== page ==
• Totem Arro
Our Verdict 
The Arro is an accomplished design, and will work well in most systems – but the competition is mighty stiff
For 
Slender looks
expansive soundstage
fine integration
Against 
Could sound weightier
could sound more detailed
Reviewed on

When talk turns to compact floorstanders, the name Totem will invariably be invoked. These Arros have undergone any number of detail changes (and a 20 per cent price rise) since we last looked at them back in February 2006; but their tiny cabinet dimensions of 85 x 13 x 18cm remain unchanged.

Totem has revised and upgraded the Arros’ crossover, capacitors and 19mm textile dome tweeter.

What it hasn’t addressed, sadly, is the Arros’ entirely unsatisfactory plinth arrangement. The supplied, spiked plinths don’t bolt or screw to the speaker cabinets – instead, you must use the supplied sticky pads, Blu-Tac or similar to create a union. Does that sound like £1200-worth of speakers to you?

With plenty of playing-in time under their slender belts, and with minimal toe-in, the Totems are, fortunately, talented enough to make you forgive the indignity of their plinth arrangement.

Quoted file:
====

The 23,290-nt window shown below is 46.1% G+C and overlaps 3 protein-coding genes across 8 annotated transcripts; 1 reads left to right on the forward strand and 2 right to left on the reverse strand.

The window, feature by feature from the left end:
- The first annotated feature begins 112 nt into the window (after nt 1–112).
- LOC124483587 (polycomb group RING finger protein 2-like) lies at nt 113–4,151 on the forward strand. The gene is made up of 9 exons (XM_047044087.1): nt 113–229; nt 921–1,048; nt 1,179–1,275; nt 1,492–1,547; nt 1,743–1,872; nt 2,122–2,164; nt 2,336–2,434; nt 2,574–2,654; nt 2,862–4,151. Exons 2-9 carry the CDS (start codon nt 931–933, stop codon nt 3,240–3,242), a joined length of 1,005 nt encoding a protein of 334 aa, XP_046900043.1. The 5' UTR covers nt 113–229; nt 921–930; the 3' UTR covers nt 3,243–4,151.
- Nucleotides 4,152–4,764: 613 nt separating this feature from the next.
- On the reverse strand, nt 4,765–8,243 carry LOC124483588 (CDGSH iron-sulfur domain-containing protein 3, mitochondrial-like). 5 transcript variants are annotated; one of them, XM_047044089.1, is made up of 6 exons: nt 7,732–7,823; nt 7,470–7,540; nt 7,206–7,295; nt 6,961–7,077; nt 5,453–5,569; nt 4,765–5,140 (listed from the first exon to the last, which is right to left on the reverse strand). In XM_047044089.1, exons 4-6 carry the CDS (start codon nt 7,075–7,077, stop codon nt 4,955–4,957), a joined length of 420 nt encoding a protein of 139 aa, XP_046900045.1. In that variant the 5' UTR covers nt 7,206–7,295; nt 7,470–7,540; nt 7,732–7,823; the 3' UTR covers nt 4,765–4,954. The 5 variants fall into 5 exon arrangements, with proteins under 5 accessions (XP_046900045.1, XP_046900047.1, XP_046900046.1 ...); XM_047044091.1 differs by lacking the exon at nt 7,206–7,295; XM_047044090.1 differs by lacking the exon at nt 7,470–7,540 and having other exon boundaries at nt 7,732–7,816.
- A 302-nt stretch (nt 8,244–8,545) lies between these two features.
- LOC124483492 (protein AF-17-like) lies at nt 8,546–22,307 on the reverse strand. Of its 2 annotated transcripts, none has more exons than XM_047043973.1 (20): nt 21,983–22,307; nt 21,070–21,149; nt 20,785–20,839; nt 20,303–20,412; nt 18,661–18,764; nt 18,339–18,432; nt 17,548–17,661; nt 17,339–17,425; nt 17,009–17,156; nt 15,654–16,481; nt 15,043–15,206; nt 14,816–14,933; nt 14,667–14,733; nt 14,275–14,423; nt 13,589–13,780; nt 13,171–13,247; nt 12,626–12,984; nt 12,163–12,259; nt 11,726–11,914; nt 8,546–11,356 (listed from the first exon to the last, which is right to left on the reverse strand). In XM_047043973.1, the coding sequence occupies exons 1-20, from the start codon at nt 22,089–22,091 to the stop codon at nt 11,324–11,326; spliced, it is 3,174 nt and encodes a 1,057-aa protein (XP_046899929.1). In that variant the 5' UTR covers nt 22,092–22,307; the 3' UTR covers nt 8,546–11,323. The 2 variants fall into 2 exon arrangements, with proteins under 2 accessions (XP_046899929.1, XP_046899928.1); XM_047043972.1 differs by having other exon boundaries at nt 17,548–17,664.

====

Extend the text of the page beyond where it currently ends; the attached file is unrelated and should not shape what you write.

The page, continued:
Arresting stereo focusNils Frahm’s The Bells positively revels in the Arros’ distinct, wide-open soundstage and vivid imaging. Dynamically adept, rhythmically surefooted and musically up-front, the Totems offer fine timing to accompany their arresting stereo focus.

More after the break

There’s impressive togetherness to the Arros’ sound, a seamless integration from the bottom of the frequency range to the top.

The bass-hungry may raise an eyebrow at the flyweight low-end presence (Totem admits mass-loading the cabinets might be an idea), but what bass there is, is four-square, tonally varied and solid.

In fact, the Arros cover their tracks well – they’re not the punchiest, the most transparent or the most detailed speaker here, but they are among the most vibrant and musical and, as such, ought to feature on any short-speaker shortlist.

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